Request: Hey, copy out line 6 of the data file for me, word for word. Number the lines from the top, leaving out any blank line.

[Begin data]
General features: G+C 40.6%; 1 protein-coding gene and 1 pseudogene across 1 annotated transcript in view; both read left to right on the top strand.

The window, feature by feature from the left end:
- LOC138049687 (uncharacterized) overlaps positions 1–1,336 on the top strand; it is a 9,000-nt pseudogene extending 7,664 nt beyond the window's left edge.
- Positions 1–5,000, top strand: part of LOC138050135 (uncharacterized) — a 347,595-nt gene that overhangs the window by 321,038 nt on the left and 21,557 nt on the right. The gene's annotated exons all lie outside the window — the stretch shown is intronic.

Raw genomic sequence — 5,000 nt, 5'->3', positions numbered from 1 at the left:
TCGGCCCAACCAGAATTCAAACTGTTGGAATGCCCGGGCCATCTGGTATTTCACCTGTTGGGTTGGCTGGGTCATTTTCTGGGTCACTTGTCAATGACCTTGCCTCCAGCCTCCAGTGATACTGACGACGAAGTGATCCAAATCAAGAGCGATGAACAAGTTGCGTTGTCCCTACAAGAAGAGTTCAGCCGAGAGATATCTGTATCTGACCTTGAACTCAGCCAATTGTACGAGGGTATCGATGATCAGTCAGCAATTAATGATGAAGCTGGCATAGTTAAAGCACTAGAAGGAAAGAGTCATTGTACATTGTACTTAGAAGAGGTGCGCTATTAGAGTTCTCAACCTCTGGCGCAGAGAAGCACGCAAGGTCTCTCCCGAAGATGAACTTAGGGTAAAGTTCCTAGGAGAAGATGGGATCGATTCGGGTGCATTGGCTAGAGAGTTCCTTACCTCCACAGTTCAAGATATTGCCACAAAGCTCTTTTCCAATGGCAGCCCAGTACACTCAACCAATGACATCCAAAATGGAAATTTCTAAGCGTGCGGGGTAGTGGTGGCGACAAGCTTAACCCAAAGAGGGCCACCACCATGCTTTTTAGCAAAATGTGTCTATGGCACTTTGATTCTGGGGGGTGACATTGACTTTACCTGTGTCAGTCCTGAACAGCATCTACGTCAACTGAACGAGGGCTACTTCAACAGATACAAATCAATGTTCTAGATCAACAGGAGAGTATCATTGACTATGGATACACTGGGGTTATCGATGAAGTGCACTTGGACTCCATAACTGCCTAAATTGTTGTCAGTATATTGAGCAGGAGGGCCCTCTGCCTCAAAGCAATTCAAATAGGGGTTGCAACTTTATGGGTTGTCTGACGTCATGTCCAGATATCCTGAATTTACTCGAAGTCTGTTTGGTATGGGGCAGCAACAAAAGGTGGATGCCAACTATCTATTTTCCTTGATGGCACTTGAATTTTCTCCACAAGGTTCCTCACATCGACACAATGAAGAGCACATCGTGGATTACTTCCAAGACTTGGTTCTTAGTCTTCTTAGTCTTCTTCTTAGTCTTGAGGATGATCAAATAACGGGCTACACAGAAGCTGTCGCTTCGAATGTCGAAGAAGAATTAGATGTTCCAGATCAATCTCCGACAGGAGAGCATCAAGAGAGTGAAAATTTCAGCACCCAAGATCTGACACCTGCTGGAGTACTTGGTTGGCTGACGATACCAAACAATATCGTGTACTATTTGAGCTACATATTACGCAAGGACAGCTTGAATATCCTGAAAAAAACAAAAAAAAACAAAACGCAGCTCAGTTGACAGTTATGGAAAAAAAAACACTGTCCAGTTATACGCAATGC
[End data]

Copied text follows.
TCGGCCCAACCAGAATTCAAACTGTTGGAATGCCCGGGCCATCTGGTATTTCACCTGTTGGGTTGGCTGGGTCATTTTCTGGGTCACTTGTCAATGACCTTGCCTCCAGCCTCCAGTGATACTGACGACGAAGTGATCCAAATCAAGAGCGATGAACAAGTTGCGTTGTCCCTACAAGAAGAGTTCAGCCGAGAGATATCTGTATCTGACCTTGAACTCAGCCAATTGTACGAGGGTATCGATGATCAGTCAGCAATTAATGATGAAGCTGGCATAGTTAAAGCACTAGAAGGAAAGAGTCATTGTACATTGTACTTAGAAGAGGTGCGCTATTAGAGTTCTCAACCTCTGGCGCAGAGAAGCACGCAAGGTCTCTCCCGAAGATGAACTTAGGGTAAAGTTCCTAGGAGAAGATGGGATCGATTCGGGTGCATTGGCTAGAGAGTTCCTTACCTCCACAGTTCAAGATATTGCCACAAAGCTCTTTTCCAATGGCAGCCCAGTACACTCAACCAATGACATCCAAAATGGAAATTTCTAAGCGTGCGGGGTAGTGGTGGCGACAAGCTTAACCCAAAGAGGGCCACCACCATGCTTTTTAGCAAAATGTGTCTATGGCACTTTGATTCTGGGGGGTGACATTGACTTTACCTGTGTCAGTCCTGAACAGCATCTACGTCAACTGAACGAGGGCTACTTCAACAGATACAAATCAATGTTCTAGATCAACAGGAGAGTATCATTGACTATGGATACACTGGGGTTATCGATGAAGTGCACTTGGACTCCATAACTGCCTAAATTGTTGTCAGTATATTGAGCAGGAGGGCCCTCTGCCTCAAAGCAATTCAAATAGGGGTTGCAACTTTATGGGTTGTCTGACGTCATGTCCAGATATCCTGAATTTACTCGAAGTCTGTTTGGTATGGGGCAGCAACAAAAGGTGGATGCCAACTATCTATTTTCCTTGATGGCACTTGAATTTTCTCCACAAGGTTCCTCACATCGACACAATGAAGAGCACATCGTGGATTACTTCCAAGACTTGGTTCTTAGTCTTCTTAGTCTTCTTCTTAGTCTTGAGGATGATCAAATAACGGGCTACACAGAAGCTGTCGCTTCGAATGTCGAAGAAGAATTAGATGTTCCAGATCAATCTCCGACAGGAGAGCATCAAGAGAGTGAAAATTTCAGCACCCAAGATCTGACACCTGCTGGAGTACTTGGTTGGCTGACGATACCAAACAATATCGTGTACTATTTGAGCTACATATTACGCAAGGACAGCTTGAATATCCTGAAAAAAACAAAAAAAAACAAAACGCAGCTCAGTTGACAGTTATGGAAAAAAAAACACTGTCCAGTTATACGCAATGC